Personalised medicine: starting from the individual

Personalised medicine has been defined as a form of medicine that uses information about a person’s own genes or proteins to prevent, diagnose, or treat disease. It’s about giving each individual patient precisely the right kind of care in the right amount. Rather than taking a one-size-fits-all approach, personalised medicine is all about leveraging clinical and genetic information of patients to understand and treat diseases in a more holistic manner. Thus, according to the NHS, “patterns can be identified that can help to determine our individual risk of developing disease; detect illness earlier; and, determine the most effective interventions to help improve our health, be they medicines, lifestyle choices, or even simple changes in diet”.

As pointed out by Deloitte, the rise of personalised medicine is supported by a rapid decline in the costs of genome sequencing – genomics being the study of the body’s genes, their functions and their influence on the growth, development and working of the body. Genome sequencing and other novel approaches such as wearable technology allow for a more precise prediction of how individual bodies will respond to specific interventions, thereby heralding an era of personalised care. In fact, this requires a quite radical shift of focus in the world of medicine. While previous research was looking for the largest common denominator, the future will require researchers to be curious about differences between patients.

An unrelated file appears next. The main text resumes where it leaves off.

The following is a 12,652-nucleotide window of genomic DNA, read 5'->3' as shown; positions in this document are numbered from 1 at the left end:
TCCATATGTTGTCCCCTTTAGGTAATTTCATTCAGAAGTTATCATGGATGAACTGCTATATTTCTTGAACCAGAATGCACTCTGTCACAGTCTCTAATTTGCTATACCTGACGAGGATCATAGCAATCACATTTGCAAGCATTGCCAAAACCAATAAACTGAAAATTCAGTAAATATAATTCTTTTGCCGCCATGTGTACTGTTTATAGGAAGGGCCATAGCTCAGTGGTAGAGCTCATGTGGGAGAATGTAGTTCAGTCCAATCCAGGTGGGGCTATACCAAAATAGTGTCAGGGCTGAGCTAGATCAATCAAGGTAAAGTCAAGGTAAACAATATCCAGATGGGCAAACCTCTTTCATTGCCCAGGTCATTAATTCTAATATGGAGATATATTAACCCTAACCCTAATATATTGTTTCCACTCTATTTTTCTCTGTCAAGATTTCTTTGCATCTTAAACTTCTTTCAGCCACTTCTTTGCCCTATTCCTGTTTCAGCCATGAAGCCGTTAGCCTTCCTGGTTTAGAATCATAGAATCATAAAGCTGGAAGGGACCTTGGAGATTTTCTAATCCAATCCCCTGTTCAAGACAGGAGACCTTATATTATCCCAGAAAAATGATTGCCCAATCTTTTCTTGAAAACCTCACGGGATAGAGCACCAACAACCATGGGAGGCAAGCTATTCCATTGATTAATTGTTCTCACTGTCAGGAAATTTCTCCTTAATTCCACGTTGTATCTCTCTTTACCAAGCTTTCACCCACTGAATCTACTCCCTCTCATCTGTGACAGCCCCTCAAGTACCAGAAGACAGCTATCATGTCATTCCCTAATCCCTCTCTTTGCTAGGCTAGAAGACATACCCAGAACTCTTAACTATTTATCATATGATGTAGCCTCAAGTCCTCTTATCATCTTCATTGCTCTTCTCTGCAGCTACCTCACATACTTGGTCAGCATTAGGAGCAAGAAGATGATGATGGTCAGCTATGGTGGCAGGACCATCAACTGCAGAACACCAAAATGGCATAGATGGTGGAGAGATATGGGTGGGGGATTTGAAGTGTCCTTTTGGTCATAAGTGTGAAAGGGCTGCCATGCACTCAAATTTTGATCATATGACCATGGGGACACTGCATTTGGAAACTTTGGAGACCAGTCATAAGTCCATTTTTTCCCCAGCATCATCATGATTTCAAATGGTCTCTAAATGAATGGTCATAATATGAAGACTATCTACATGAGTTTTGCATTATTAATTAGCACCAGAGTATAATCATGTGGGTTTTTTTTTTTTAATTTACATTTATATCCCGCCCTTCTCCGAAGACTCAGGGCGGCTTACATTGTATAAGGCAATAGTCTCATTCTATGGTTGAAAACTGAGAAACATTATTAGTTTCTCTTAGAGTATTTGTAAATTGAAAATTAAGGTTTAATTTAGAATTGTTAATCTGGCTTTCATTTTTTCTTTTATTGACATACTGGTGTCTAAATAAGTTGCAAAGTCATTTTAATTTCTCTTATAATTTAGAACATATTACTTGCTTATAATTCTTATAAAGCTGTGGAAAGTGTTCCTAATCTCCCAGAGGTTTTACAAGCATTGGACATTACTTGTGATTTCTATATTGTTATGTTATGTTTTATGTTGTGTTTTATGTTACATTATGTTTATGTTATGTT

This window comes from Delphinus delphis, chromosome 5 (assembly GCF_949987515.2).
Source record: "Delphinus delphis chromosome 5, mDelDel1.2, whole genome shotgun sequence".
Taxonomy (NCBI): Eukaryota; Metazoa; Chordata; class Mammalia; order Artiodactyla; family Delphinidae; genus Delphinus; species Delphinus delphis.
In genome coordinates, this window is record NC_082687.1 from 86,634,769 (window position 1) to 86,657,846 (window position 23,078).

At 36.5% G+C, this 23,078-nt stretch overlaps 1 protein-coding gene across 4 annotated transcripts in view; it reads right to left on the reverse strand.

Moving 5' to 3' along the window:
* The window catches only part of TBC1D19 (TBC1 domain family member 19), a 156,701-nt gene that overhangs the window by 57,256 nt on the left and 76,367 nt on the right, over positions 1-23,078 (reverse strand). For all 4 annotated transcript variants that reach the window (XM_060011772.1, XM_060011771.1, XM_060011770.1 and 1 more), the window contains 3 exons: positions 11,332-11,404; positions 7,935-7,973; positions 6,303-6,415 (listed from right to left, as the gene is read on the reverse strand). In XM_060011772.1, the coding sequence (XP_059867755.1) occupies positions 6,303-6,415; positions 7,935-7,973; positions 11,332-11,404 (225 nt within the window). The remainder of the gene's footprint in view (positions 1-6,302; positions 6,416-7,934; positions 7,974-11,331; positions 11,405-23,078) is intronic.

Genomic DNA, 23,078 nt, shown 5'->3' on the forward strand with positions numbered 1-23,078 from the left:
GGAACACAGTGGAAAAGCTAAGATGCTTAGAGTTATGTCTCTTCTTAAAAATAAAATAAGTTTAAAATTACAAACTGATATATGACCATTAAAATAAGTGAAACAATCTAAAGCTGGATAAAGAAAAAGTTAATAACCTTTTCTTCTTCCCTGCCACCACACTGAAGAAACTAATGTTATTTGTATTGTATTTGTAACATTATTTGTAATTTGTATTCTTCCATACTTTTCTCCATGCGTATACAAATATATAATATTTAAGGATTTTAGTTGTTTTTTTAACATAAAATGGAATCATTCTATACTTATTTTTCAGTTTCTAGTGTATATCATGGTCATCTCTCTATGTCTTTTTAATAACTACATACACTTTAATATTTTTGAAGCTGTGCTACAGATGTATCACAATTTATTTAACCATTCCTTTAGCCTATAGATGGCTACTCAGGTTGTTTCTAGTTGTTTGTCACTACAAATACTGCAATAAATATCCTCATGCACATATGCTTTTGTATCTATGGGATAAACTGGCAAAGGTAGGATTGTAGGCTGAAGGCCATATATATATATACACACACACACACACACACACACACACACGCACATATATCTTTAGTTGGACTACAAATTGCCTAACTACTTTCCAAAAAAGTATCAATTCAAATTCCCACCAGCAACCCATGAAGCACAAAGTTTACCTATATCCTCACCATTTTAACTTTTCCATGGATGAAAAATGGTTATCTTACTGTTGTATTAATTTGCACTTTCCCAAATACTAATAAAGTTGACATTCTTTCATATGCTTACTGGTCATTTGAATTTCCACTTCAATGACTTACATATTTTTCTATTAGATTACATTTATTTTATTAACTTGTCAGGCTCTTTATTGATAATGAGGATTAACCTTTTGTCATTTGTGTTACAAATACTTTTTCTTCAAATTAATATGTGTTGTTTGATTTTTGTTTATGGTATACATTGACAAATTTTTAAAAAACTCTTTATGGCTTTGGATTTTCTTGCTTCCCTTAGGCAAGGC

Personalised medicine has been high on the agenda of both national governments and the European Union given its promised cost-efficiency. As the United Nations expects the global population to increase from 7.7 billion now to 9.7 billion by 2050, with the number of people over the age of 60 being approximately 2 billion by that point, societies will urgently need to prepare for the consequences. In Europe, the figures are even more pronounced, with the Financial Times reporting that “by 2035, about one in four people is set to be aged 65 or over […], up from one in 13 in 1950”. In order to control the cost of medicine and healthcare in an ageing society, the current Dutch government has identified personalised medicine as a key priority and has allocated €200 million annually to research in this field.


Important cross-border research is also funded on the EU level. One of the key challenges identified by the EU is that each personalised medicine approach or drug will need to be developed for a relatively small patient population. This raises the question how to create incentives for companies to undertake this work, which will not be as remunerative as developing drugs for a large market. Another challenge, according to researchers, is related to privacy and data ownership. Pointing out that clinical databases are filled with heterogeneous data regarding who has collected it and which protocols were used, they emphasize that it is critical that data scientists fully understand how the data were collected.


Edited by: Dr. Olivier Vonk

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